REVENGE OF THE CREATURE
Most Creature From The Black Lagoon fans have long been aware of the musical similarity between the three Creature pictures. After all, the BAH-BAH-BAHHH! of the “Creature theme” isn’t an easy thing to forget, especially after you’ve heard it over a hundred times in a picture.
As important as music was to Creature From The Black Lagoon, it was even more important in the first sequel, Revenge Of The Creature, as it had to add atmosphere to all
the scenes taking place in civilization, far from the first film’s Amazonian locale. While underscore covers a substantial 63% of Creature From The Black Lagoon’s running length, a whopping 73% of Revenge Of The Creature contains music.
There are 44 cues listed on Creature From The Black Lagoon’s cue sheets, whereas Revenge Of The Creature sports a dizzying
72 cues. The main reason for all the extra pieces is because many of Creature From The Black Lagoon’s cues were originally written for that picture and were composed
to fit lengthy scenes. For Revenge Of The Creature, snippets of many previously-written cues were re-used in a pasted-together fashion, so many of the sequel’s
cues were quite short, with 39 of them being under :35 in length.
The remaining 8 original Revenge Of The Creature cues were composed by
William Lava, who did not work on Creature From The Black Lagoon. Despite his not getting many Universal sci-fi assignments, Lava was one of
Universal’s best “monster scorers,” contributing excellent material for The Deadly Mantis and Cult Of The Cobra. He wrote about 12 minutes of music for Revenge Of The Creature, and his cues were spread throughout the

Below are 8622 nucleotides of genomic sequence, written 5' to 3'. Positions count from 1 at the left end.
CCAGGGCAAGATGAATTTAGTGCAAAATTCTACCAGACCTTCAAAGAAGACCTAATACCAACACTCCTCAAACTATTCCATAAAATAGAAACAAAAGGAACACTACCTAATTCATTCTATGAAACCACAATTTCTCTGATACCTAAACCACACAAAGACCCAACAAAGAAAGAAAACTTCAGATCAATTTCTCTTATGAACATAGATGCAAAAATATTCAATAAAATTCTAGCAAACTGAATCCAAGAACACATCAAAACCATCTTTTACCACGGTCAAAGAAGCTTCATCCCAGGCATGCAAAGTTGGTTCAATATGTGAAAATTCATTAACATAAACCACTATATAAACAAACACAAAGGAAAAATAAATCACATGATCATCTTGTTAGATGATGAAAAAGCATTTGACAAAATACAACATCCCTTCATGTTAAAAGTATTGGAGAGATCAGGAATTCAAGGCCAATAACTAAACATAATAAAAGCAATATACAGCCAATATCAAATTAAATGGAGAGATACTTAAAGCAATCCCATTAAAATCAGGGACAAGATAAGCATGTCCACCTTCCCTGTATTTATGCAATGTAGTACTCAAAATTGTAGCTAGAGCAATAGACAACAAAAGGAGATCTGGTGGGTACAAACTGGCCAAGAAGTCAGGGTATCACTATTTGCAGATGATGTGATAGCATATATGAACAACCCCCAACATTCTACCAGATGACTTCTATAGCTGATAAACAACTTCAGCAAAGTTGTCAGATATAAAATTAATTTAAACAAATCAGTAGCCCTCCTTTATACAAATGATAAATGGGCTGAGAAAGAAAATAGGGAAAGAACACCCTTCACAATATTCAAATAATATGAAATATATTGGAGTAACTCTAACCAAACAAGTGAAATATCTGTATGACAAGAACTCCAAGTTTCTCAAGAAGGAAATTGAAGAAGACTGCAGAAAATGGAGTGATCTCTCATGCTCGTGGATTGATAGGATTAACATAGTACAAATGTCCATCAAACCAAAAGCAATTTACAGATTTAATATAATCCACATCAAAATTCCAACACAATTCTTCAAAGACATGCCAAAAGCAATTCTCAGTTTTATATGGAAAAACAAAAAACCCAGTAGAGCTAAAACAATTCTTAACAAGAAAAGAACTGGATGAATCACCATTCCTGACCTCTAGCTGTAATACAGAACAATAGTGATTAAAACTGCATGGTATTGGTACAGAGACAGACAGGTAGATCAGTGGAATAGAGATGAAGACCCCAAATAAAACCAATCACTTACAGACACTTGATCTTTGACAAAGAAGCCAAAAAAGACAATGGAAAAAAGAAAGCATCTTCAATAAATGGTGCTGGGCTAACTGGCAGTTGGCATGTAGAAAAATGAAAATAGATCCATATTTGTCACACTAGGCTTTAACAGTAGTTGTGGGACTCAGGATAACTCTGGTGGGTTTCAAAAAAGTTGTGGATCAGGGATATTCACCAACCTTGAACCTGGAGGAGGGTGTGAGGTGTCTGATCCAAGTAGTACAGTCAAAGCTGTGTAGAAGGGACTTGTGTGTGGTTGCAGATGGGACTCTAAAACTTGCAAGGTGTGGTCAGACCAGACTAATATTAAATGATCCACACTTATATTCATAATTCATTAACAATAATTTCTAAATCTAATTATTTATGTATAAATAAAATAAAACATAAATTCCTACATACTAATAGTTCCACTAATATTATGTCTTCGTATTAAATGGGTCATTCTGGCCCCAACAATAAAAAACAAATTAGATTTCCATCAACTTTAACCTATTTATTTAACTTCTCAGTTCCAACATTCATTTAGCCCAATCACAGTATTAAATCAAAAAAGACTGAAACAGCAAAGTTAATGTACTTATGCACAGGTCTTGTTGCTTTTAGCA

picture, providing the score with some musical originality at some timely moments. While using the “Creature theme” in much of his writing, Lava put his own stylistic spin on things.
Lava’s first cue, “Jungle Boat,” follows the
“Main Title,” and the brassy “Chained” and playful “Exhibit Of The Prehistoric” occur when the netted Gill-Man is first moved to his permanent tank and then put
on display. The moody “Physical” accompanies the laboratory analysis of the Creature’s metabolism, when John Agar (as Professor Clete Ferguson) is forced to utter
more scientific words than he probably had to in the rest of his personal and professional life. Lava’s “Romance Disturbed” plays while Clete is relaxing at
the beach and decides to make a move on shapely (yet also brainy) assistant Helen (played by Lori Nelson). “Newspaper Montage,” with FIVE “Creature themes” in it, sounds after the
Gill-Man escapes from the Oceanarium, and it’s soon followed by “Gillman On The Prowl,” heard when the Creature attempts to take a shower with
Helen, and “Where Is Chris?” which covers the action when Clete and Helen look for her dog.
Revenge Of The Creature also borrowed music from earlier Universal films
that Creature From The Black Lagoon didn’t re-use. Among those cues were Frank Skinner’s “Psycho Nurse” and “Peter’s Painting” from Francis
Joins The Wacs, both heard during the laboratory sequence featuring Clint Eastwood and a chimpanzee. Nick Nuzzi’s “Charlie McCarthy March,” from You Can’t Cheat an Honest Man, plays at Ocean Harbor while Flippy,
the “educated” porpoise, struts his stuff. The songs “I Am, Are You?” and “Nice To Know You” (both written by Everett Carter and Milton Rosen)
served as source music, as did the standard “I’ll Remember April.” Sci-fi fans might also recognize Mancini’s “Rescued” and Stein’s “Sand Rock,” both from It Came From Outer Space.